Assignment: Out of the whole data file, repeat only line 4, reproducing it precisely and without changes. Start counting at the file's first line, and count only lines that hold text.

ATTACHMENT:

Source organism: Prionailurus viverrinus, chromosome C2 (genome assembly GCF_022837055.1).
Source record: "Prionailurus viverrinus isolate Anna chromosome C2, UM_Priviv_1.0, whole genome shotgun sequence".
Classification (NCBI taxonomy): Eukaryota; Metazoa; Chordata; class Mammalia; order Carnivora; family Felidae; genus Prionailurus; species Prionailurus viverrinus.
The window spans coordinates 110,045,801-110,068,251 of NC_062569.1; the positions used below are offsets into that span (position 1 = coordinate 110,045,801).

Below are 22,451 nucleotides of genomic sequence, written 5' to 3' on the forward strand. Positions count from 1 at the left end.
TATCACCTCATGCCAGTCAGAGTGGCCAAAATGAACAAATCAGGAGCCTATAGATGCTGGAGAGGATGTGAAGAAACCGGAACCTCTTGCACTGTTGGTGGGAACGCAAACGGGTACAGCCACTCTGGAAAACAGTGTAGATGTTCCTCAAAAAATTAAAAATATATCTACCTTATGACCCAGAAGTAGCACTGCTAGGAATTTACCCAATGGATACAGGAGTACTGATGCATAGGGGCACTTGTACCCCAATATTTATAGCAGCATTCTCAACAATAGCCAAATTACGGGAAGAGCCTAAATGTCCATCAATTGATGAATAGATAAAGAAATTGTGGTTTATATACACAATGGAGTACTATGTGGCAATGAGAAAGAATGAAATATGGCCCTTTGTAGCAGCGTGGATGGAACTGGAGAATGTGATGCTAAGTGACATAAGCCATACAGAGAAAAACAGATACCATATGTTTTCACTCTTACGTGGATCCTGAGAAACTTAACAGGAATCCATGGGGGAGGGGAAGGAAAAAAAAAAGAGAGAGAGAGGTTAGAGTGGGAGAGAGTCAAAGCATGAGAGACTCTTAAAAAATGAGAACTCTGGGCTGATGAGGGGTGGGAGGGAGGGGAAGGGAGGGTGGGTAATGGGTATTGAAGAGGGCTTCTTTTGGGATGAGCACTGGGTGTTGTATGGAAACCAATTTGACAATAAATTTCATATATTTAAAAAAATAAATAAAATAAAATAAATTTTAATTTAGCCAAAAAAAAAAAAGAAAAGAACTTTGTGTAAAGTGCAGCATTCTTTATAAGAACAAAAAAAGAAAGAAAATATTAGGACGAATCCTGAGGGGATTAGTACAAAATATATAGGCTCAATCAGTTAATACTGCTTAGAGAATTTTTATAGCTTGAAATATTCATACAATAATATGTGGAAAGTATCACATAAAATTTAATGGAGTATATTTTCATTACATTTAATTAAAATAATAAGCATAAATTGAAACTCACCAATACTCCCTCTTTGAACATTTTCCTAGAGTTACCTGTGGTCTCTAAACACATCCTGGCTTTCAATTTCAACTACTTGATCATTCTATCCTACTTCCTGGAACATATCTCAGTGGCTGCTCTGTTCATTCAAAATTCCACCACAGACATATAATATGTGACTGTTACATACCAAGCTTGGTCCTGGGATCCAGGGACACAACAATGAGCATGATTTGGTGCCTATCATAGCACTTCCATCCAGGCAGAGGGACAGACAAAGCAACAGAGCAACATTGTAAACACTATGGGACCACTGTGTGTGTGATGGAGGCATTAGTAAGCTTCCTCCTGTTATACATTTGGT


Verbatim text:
The window spans coordinates 110,045,801-110,068,251 of NC_062569.1; the positions used below are offsets into that span (position 1 = coordinate 110,045,801).